Sometimes life takes a strange turn. Me writing this blog post for example.
Two years ago I was looking for a new platform for building e-services for a former employer. The current solution was nothing more than a couple of web servers. The solution had to be on-premise and I already had pretty good insight into the Paas market and had been looking at CloudFoundry as well as the first generation of OpenShift. At the same time the great buzz about containers and Docker was building up.
I stumbled onto Kubernetes and found out that the next version of OpenShift would be a total rewrite based on Kubernetes. OpenShift was fairly new and the decision to do a total rewrite must have been a tough one. We were running RHEL7 at work and there was an early version of Kubernetes available. This was in the summer of 2015, when I did some experiments and wrote a report recommending that we should investigate further any solutions based on Docker and Kubernetes.
2015 was a tough year for me personally and at the end of the year I had to take some time off. I was recommended long walks and spending time doing something that I enjoyed. The thing is, I really enjoy building systems and I was really excited about Kubernetes and Docker. I had also started writing short blog posts, to get some experience and for fun.
At the same time Ray Tsang and Arjen Wassink presented Kubernetes on Raspberry Pi at Devoxx Belgium and that fall, Lucas Käldström had been working on the same thing at kubernetes-on-arm. The Hypriot team had done a great job of making Docker run on ARM and Raspberry Pi.
Sometimes things just fall into place, when stars align… Here I was, with lots of spare time, a chance to do something I really enjoy, so I went down to our local Kjell & Company store (electronics store in Sweden) and bought more Pi’s, as well as a switch and some cables. I had this idea that if you could build and run something on a Raspberry Pi-based Kubernetes cluster, then it could run and scale on any Kubernetes plattform. Thinking about running the same software on a couple of $34 SoC boards that sit on your desktop, and that is running in data centers serving millions of users around the world is exciting.
There is also something very satisfying about building your own bare-metal cluster, with power supplies, network cables and so on (plus it looks really awesome in the dark with all the flashing leds).
Shortly after building my first cluster I wrote my first post about running Kubernetes on ARM.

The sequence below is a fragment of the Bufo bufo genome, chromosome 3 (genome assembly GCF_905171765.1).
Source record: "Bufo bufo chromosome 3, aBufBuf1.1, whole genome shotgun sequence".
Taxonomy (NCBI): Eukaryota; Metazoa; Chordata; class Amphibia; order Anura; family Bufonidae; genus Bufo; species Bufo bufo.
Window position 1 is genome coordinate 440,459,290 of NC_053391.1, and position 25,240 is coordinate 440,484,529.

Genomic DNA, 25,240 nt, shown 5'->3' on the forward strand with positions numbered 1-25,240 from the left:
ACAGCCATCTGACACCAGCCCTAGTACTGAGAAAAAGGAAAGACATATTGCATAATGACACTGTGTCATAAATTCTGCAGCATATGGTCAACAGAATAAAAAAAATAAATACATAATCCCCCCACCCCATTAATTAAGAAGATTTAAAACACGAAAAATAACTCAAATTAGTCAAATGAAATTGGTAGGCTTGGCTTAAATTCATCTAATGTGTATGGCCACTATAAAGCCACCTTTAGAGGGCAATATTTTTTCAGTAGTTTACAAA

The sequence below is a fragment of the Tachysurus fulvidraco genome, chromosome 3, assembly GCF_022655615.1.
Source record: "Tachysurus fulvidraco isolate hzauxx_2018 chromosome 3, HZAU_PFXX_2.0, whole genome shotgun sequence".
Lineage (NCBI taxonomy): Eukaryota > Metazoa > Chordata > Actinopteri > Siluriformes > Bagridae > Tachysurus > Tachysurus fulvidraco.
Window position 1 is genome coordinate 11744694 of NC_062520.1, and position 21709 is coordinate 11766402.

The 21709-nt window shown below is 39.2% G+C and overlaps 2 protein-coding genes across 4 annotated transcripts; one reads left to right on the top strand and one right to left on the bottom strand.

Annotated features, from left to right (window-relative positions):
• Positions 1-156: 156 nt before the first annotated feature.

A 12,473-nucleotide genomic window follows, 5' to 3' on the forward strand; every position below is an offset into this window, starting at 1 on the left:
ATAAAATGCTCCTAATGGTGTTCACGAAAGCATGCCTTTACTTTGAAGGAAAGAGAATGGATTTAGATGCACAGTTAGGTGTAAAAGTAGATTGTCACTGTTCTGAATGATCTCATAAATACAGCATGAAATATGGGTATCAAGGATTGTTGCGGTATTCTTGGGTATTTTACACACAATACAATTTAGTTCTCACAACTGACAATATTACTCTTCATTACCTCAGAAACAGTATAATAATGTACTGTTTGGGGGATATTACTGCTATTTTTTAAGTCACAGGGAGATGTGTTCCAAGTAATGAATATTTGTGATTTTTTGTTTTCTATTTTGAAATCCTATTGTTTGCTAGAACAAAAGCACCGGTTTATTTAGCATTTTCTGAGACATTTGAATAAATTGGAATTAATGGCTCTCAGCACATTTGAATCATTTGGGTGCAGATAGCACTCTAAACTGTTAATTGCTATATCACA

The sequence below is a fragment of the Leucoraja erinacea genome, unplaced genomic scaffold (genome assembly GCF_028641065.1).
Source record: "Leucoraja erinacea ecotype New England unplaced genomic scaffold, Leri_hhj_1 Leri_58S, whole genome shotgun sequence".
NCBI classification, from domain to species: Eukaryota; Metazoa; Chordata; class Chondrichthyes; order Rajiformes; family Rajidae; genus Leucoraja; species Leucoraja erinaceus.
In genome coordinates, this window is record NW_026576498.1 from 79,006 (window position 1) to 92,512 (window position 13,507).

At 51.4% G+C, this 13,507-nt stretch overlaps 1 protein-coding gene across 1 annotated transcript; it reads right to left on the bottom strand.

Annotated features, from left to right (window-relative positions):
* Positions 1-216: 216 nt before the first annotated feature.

“Kubernetes on ARM” hasn’t always been easy and it would probably have been a lot easier if I just bought a couple of x86 Intel NUC:s. But you want at least three nodes or more in your cluster and that makes it rather expensive and not so available for everyone. I guess that the majority of us have a tight budget and funding is always a problem.
Since I started a little more than a year ago, things have evolved enormously. We now have multi-architecture support in Kubernetes and also tools like
kubeadm that can help you get up and running in no time.
When I was trying to setup a Kubernetes cluster on Scaleway (bare-metal ARM servers cloud provider) I needed to encrypt the traffic between nodes in the cluster. On Scaleway you don’t have your own network so your traffic is running unencrypted within their data center. I didn’t know how to do that using
flannel so I had a look at Weave Net from Weaveworks. Weave Net has the option of encrypting traffic between nodes. But the problem was there wasn’t any ARM version (a common problem in Kubernetes on ARM land) of weave-kube. So I made a small script that rebuilt the components and images for ARM and it worked. Since then and with the latest 1.9.0 release of Weave Net there is now multi-architecture support.
So this is my story of how I got started writing blogs, mostly about Kubernetes on ARM. I have lots of ideas in the backlog and there are many fun things to do and so little time. Thanks for reading my ramblings, hope you picked up something new.
Lars Mogren – The Nature of Software, Norrköping, Sweden
- Comparing OpenShift Enterprise 2 and OpenShift Enterprise 3
- Running Kubernetes on a Raspberry Pi cluster
- Weave Net